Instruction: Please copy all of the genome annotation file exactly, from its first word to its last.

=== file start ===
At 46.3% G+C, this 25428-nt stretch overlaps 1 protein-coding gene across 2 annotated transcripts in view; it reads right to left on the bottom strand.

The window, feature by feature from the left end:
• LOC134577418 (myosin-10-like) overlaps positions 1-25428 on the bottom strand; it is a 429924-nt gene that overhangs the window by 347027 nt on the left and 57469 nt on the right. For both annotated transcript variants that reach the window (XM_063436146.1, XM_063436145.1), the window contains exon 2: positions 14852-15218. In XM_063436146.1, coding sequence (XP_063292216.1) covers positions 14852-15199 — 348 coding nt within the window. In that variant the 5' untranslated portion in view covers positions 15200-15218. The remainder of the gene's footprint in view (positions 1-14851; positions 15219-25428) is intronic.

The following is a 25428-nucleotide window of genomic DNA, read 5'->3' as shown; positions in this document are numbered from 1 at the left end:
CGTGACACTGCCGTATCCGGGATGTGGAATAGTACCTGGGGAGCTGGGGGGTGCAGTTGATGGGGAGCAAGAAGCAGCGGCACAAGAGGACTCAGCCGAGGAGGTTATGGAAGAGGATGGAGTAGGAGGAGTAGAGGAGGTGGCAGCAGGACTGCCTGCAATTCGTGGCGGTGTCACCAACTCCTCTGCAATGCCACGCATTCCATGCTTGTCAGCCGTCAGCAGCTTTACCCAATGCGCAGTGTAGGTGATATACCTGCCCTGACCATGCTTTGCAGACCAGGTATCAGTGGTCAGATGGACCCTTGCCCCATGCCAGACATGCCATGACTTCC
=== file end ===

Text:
At 46.3% G+C, this 25428-nt stretch overlaps 1 protein-coding gene across 2 annotated transcripts in view; it reads right to left on the bottom strand.

The window, feature by feature from the left end:
• LOC134577418 (myosin-10-like) overlaps positions 1-25428 on the bottom strand; it is a 429924-nt gene that overhangs the window by 347027 nt on the left and 57469 nt on the right. For both annotated transcript variants that reach the window (XM_063436146.1, XM_063436145.1), the window contains exon 2: positions 14852-15218. In XM_063436146.1, coding sequence (XP_063292216.1) covers positions 14852-15199 — 348 coding nt within the window. In that variant the 5' untranslated portion in view covers positions 15200-15218. The remainder of the gene's footprint in view (positions 1-14851; positions 15219-25428) is intronic.

The following is a 25428-nucleotide window of genomic DNA, read 5'->3' as shown; positions in this document are numbered from 1 at the left end:
CGTGACACTGCCGTATCCGGGATGTGGAATAGTACCTGGGGAGCTGGGGGGTGCAGTTGATGGGGAGCAAGAAGCAGCGGCACAAGAGGACTCAGCCGAGGAGGTTATGGAAGAGGATGGAGTAGGAGGAGTAGAGGAGGTGGCAGCAGGACTGCCTGCAATTCGTGGCGGTGTCACCAACTCCTCTGCAATGCCACGCATTCCATGCTTGTCAGCCGTCAGCAGCTTTACCCAATGCGCAGTGTAGGTGATATACCTGCCCTGACCATGCTTTGCAGACCAGGTATCAGTGGTCAGATGGACCCTTGCCCCATGCCAGACATGCCATGACTTCC